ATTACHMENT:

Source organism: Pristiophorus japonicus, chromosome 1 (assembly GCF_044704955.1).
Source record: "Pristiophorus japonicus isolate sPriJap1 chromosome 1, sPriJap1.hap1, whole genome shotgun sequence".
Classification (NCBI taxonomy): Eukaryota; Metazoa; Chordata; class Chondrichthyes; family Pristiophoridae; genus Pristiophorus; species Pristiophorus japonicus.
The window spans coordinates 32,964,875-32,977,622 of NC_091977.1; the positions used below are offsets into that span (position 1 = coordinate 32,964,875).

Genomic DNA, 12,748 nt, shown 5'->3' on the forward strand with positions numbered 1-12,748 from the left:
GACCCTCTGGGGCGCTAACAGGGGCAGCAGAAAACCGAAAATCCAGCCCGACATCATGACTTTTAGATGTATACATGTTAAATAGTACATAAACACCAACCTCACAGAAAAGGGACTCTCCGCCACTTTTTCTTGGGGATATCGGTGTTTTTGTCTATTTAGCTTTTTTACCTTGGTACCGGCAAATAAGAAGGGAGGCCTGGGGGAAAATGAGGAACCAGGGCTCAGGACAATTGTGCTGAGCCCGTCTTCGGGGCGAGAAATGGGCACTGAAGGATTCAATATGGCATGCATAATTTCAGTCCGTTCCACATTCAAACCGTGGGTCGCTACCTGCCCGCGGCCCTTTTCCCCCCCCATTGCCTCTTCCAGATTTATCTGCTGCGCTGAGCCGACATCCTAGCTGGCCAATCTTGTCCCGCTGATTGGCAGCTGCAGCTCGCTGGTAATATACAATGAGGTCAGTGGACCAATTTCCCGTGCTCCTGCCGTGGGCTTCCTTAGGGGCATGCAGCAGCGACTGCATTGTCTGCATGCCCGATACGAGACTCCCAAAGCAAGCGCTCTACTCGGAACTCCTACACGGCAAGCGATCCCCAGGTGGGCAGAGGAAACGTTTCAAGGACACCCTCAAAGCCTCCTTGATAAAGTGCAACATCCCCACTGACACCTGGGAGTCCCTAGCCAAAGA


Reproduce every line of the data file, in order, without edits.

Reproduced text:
Source organism: Pristiophorus japonicus, chromosome 1 (assembly GCF_044704955.1).
Source record: "Pristiophorus japonicus isolate sPriJap1 chromosome 1, sPriJap1.hap1, whole genome shotgun sequence".
Classification (NCBI taxonomy): Eukaryota; Metazoa; Chordata; class Chondrichthyes; family Pristiophoridae; genus Pristiophorus; species Pristiophorus japonicus.
The window spans coordinates 32,964,875-32,977,622 of NC_091977.1; the positions used below are offsets into that span (position 1 = coordinate 32,964,875).

Genomic DNA, 12,748 nt, shown 5'->3' on the forward strand with positions numbered 1-12,748 from the left:
GACCCTCTGGGGCGCTAACAGGGGCAGCAGAAAACCGAAAATCCAGCCCGACATCATGACTTTTAGATGTATACATGTTAAATAGTACATAAACACCAACCTCACAGAAAAGGGACTCTCCGCCACTTTTTCTTGGGGATATCGGTGTTTTTGTCTATTTAGCTTTTTTACCTTGGTACCGGCAAATAAGAAGGGAGGCCTGGGGGAAAATGAGGAACCAGGGCTCAGGACAATTGTGCTGAGCCCGTCTTCGGGGCGAGAAATGGGCACTGAAGGATTCAATATGGCATGCATAATTTCAGTCCGTTCCACATTCAAACCGTGGGTCGCTACCTGCCCGCGGCCCTTTTCCCCCCCCATTGCCTCTTCCAGATTTATCTGCTGCGCTGAGCCGACATCCTAGCTGGCCAATCTTGTCCCGCTGATTGGCAGCTGCAGCTCGCTGGTAATATACAATGAGGTCAGTGGACCAATTTCCCGTGCTCCTGCCGTGGGCTTCCTTAGGGGCATGCAGCAGCGACTGCATTGTCTGCATGCCCGATACGAGACTCCCAAAGCAAGCGCTCTACTCGGAACTCCTACACGGCAAGCGATCCCCAGGTGGGCAGAGGAAACGTTTCAAGGACACCCTCAAAGCCTCCTTGATAAAGTGCAACATCCCCACTGACACCTGGGAGTCCCTAGCCAAAGA